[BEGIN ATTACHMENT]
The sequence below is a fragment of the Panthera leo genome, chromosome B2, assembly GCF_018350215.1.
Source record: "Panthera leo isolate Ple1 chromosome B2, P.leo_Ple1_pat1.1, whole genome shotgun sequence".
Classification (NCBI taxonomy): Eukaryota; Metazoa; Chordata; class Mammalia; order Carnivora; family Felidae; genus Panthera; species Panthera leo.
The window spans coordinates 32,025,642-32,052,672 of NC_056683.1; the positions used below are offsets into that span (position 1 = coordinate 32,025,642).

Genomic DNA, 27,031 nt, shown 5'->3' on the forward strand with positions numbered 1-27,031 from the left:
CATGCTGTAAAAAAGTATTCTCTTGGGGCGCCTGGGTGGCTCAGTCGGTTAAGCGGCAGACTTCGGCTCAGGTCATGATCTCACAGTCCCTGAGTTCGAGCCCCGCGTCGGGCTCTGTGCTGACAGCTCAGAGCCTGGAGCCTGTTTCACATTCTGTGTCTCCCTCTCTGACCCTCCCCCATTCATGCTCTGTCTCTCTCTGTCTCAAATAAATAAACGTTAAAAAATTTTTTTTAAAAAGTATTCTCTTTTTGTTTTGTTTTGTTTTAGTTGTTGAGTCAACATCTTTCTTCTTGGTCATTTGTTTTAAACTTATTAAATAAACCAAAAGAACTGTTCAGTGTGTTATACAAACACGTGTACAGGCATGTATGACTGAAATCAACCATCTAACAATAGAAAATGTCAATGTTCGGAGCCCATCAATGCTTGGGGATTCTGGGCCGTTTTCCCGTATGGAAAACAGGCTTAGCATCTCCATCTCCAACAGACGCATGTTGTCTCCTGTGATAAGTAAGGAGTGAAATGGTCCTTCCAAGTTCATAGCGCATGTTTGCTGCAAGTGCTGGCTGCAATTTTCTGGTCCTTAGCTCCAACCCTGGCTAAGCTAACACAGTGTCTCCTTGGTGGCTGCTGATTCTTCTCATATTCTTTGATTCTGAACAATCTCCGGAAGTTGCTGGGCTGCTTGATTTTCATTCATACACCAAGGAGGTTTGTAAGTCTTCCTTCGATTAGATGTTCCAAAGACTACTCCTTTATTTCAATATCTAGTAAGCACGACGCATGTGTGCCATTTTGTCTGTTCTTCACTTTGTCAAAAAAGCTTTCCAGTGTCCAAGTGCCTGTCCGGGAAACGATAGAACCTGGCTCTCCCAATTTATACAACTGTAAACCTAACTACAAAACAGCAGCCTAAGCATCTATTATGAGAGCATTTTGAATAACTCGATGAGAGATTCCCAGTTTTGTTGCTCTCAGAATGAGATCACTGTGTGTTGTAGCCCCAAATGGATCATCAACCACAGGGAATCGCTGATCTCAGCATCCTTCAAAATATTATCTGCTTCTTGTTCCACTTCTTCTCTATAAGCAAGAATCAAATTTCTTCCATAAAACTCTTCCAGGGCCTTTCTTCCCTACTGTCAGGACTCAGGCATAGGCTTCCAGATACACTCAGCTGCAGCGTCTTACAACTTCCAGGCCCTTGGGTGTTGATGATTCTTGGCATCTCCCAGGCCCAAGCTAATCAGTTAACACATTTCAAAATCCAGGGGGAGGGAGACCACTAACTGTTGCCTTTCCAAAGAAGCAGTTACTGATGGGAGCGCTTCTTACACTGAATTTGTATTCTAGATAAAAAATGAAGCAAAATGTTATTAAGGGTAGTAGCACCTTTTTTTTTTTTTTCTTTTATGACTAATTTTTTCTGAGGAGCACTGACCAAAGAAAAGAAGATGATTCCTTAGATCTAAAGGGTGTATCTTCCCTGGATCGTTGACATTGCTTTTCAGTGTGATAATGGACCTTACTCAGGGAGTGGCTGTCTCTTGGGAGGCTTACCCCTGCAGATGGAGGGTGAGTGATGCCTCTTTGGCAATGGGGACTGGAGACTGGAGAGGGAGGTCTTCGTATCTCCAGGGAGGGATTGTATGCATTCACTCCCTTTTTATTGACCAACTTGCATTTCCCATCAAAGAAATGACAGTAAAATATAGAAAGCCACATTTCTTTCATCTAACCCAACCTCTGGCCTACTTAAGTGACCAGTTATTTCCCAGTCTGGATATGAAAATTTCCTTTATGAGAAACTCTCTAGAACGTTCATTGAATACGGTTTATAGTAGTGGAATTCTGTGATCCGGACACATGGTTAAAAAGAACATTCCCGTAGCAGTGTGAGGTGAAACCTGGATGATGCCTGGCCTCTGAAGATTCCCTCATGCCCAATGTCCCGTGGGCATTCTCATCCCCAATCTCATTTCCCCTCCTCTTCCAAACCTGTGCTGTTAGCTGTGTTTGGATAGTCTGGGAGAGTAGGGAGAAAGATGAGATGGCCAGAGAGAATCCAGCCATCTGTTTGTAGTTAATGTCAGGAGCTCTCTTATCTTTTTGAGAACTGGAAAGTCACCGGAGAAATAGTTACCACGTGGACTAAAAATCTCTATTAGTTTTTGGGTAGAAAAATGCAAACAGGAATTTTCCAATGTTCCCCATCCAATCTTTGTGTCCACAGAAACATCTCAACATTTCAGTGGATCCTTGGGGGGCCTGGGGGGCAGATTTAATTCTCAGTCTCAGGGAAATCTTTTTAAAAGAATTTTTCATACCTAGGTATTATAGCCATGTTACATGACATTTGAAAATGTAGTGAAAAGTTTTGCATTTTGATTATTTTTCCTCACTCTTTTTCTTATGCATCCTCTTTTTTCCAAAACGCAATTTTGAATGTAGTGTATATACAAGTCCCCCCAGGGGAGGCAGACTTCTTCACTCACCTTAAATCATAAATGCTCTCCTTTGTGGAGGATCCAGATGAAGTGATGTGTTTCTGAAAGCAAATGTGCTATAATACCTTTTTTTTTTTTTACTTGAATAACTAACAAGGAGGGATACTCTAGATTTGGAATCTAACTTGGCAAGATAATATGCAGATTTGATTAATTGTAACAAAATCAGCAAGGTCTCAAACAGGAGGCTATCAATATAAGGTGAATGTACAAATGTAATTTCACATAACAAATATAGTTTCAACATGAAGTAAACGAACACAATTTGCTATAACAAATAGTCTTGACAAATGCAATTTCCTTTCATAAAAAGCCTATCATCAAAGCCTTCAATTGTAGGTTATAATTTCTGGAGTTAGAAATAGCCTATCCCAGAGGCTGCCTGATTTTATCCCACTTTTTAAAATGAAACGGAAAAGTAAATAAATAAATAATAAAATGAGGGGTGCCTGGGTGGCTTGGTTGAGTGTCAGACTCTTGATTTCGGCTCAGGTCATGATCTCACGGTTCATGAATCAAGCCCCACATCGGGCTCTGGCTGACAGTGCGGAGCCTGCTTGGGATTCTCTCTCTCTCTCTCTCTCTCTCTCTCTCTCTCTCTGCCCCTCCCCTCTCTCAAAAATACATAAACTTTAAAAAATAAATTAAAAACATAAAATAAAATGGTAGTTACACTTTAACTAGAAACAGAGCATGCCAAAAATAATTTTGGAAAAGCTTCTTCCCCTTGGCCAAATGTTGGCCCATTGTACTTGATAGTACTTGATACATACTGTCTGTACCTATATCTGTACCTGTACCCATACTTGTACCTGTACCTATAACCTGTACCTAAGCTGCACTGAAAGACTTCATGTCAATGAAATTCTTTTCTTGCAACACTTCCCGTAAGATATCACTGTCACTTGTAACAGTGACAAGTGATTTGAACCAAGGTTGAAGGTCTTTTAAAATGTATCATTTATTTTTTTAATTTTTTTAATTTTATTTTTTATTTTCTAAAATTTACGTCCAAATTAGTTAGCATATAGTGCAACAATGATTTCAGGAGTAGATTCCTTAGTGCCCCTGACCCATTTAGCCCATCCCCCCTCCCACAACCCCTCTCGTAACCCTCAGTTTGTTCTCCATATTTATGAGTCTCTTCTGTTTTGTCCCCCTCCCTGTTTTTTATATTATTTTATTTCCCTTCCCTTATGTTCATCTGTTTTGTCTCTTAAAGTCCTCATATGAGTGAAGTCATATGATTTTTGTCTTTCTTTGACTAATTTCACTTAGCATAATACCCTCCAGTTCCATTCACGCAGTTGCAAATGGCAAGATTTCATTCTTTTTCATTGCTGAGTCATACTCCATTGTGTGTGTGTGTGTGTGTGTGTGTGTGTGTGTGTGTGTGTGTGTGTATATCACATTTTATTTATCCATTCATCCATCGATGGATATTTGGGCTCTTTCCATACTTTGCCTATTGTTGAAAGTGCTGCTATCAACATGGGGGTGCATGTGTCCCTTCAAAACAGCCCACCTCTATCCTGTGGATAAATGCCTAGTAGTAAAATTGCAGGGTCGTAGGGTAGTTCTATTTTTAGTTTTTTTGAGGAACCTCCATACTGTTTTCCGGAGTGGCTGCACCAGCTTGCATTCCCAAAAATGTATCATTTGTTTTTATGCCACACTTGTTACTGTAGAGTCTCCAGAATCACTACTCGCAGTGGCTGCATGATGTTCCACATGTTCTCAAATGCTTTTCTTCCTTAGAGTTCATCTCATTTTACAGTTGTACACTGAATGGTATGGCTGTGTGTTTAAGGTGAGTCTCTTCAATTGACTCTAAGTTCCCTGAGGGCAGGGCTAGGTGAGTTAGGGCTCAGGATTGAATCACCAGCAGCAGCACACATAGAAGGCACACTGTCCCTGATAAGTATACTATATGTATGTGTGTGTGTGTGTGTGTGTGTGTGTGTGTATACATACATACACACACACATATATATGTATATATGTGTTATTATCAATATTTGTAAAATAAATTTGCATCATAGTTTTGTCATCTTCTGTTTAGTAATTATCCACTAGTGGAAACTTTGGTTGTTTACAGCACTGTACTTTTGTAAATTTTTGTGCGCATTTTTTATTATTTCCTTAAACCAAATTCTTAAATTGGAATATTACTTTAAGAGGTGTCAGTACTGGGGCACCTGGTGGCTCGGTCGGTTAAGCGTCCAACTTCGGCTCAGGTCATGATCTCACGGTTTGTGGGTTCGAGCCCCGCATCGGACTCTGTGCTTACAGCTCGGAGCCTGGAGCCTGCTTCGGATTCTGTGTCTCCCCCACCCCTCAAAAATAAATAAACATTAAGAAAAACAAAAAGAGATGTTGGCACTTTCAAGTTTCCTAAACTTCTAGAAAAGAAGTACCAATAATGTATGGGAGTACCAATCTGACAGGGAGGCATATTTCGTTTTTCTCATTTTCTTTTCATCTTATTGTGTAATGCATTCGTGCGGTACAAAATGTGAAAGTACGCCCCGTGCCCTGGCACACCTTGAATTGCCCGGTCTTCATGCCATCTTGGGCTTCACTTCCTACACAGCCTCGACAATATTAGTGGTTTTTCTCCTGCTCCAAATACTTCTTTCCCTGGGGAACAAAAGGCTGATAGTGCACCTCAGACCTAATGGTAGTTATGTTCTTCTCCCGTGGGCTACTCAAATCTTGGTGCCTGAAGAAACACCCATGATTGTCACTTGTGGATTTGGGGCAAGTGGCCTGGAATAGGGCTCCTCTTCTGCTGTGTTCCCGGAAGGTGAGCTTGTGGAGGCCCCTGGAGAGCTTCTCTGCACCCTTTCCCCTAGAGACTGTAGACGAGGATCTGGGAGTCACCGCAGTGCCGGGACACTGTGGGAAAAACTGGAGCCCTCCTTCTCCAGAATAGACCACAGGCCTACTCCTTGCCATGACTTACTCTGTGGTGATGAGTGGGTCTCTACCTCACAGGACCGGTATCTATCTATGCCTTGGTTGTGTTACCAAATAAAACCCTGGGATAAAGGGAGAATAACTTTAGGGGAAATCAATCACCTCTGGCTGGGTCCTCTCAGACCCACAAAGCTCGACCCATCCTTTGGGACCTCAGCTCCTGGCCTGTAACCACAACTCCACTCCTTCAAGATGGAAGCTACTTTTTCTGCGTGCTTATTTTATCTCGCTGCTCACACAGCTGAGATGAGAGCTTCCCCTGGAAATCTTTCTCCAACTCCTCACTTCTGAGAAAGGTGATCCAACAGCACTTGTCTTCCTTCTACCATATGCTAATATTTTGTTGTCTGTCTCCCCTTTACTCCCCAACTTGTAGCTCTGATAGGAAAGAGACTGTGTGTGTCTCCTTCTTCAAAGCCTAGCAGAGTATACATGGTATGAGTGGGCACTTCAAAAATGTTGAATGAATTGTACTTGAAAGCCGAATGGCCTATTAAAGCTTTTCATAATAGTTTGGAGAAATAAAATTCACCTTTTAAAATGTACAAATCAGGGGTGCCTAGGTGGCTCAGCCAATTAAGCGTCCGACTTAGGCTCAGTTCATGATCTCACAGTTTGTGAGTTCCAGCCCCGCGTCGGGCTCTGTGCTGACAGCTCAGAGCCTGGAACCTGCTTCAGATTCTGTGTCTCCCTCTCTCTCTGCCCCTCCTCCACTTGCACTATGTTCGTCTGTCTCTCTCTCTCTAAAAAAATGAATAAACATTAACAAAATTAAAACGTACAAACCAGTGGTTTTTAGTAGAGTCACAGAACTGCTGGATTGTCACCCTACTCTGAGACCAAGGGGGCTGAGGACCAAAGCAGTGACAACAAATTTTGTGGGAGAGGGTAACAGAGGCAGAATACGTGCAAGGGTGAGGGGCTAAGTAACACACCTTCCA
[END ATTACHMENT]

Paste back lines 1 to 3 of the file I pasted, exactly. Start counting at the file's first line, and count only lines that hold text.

The sequence below is a fragment of the Panthera leo genome, chromosome B2, assembly GCF_018350215.1.
Source record: "Panthera leo isolate Ple1 chromosome B2, P.leo_Ple1_pat1.1, whole genome shotgun sequence".
Classification (NCBI taxonomy): Eukaryota; Metazoa; Chordata; class Mammalia; order Carnivora; family Felidae; genus Panthera; species Panthera leo.